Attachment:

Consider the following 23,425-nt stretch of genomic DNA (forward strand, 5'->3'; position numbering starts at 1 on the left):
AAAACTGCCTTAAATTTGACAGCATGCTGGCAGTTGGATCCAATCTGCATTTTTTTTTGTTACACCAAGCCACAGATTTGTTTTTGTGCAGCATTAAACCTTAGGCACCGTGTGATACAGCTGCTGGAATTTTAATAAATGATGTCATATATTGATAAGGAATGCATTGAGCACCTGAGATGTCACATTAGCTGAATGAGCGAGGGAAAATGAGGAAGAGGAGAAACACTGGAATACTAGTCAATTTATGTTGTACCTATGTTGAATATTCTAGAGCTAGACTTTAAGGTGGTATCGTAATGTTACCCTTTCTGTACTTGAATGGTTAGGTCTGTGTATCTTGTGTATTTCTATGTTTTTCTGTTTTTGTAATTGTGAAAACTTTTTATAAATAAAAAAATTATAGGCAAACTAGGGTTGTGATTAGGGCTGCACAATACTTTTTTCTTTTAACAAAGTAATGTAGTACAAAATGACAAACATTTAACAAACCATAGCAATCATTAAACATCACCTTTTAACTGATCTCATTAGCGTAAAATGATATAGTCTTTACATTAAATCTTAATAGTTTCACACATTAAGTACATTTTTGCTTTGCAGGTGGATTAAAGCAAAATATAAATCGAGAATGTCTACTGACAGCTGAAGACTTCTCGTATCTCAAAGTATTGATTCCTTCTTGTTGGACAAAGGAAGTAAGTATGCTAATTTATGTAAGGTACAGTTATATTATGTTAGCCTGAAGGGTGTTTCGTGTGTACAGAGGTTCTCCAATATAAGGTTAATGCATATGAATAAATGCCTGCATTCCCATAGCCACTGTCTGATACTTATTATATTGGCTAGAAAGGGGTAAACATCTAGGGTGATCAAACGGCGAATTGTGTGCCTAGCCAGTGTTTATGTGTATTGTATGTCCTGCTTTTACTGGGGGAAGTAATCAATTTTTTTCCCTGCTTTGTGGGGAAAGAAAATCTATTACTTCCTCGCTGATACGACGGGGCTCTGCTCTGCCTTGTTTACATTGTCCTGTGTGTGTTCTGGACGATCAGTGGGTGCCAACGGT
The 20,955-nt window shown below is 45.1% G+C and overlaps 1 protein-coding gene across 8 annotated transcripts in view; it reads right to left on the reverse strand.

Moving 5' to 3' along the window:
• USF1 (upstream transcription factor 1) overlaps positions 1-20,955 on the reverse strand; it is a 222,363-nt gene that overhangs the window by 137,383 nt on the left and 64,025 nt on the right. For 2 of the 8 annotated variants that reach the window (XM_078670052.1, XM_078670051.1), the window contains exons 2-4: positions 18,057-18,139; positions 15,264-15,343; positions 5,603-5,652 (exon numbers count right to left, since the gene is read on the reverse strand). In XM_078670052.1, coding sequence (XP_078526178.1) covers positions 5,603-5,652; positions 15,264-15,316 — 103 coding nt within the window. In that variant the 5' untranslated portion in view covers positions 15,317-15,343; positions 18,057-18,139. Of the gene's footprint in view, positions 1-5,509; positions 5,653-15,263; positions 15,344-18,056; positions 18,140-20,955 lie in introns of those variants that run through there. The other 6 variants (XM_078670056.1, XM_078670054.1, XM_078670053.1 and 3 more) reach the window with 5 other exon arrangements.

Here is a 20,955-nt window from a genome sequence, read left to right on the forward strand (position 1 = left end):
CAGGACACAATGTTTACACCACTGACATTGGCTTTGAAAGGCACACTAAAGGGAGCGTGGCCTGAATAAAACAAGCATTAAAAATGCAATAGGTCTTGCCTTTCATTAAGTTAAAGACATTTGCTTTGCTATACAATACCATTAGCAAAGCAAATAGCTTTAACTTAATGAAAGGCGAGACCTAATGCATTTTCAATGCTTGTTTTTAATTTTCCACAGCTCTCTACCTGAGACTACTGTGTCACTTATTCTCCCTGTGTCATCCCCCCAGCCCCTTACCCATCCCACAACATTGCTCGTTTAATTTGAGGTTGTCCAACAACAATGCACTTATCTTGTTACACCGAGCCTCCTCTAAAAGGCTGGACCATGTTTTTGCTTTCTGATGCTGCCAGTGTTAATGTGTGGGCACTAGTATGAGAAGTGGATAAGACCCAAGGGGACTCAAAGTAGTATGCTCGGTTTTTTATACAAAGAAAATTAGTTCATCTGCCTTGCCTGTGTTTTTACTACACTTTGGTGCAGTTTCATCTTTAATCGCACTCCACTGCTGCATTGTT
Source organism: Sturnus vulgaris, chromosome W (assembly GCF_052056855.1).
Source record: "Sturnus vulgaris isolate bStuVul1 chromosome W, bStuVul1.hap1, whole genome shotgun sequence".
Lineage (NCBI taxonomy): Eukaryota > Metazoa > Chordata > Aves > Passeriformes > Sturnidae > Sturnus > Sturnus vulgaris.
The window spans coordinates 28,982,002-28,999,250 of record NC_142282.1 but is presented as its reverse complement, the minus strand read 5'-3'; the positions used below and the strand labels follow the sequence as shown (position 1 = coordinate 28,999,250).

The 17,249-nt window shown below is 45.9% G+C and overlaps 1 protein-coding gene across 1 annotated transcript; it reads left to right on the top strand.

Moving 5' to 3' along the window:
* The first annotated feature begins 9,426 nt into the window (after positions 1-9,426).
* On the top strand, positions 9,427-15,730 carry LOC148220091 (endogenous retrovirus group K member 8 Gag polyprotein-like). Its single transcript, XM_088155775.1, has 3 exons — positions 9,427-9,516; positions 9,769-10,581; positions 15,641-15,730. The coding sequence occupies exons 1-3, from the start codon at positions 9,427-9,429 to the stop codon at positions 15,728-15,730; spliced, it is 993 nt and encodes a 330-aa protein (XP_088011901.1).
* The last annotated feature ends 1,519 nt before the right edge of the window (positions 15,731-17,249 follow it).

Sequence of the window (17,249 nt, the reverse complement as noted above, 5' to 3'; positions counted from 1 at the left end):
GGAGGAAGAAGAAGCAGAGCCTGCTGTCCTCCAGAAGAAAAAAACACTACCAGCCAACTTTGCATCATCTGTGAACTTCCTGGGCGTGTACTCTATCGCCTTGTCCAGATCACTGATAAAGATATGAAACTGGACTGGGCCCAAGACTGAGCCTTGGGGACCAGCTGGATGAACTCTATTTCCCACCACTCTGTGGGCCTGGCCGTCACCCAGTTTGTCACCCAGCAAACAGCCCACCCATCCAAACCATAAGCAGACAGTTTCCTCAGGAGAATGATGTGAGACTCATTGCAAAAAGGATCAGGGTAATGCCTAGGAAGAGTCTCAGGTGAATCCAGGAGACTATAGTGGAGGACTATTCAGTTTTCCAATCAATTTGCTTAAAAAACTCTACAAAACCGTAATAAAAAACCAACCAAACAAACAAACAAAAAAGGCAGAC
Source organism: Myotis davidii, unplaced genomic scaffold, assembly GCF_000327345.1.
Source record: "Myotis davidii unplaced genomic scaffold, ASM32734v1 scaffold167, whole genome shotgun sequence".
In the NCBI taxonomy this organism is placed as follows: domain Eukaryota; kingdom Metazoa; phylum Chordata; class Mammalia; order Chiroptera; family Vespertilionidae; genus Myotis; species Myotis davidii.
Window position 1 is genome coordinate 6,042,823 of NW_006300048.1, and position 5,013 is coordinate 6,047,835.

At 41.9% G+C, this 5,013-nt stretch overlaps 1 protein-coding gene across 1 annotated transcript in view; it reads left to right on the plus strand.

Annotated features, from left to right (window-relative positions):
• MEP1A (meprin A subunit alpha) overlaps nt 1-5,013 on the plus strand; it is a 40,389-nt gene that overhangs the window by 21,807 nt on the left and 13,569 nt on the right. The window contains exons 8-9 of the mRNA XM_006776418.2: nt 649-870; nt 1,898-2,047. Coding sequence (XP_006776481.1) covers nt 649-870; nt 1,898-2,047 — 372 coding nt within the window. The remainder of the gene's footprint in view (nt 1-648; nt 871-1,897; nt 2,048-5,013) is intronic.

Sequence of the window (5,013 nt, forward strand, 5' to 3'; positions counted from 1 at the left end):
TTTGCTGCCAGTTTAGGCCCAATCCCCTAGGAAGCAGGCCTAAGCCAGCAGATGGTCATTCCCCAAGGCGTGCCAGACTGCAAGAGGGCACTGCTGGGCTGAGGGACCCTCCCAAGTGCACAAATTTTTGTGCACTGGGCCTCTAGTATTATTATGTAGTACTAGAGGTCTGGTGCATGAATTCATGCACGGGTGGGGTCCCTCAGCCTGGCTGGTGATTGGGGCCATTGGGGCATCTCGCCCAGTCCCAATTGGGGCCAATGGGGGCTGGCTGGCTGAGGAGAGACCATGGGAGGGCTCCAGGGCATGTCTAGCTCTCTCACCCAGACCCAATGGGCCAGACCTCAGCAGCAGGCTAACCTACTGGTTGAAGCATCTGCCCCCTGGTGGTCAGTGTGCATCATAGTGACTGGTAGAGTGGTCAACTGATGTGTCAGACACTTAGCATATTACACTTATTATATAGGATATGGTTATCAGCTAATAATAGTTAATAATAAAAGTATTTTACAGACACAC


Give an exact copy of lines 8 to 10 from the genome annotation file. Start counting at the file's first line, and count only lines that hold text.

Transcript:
Source organism: Sturnus vulgaris, chromosome W (assembly GCF_052056855.1).
Source record: "Sturnus vulgaris isolate bStuVul1 chromosome W, bStuVul1.hap1, whole genome shotgun sequence".
Lineage (NCBI taxonomy): Eukaryota > Metazoa > Chordata > Aves > Passeriformes > Sturnidae > Sturnus > Sturnus vulgaris.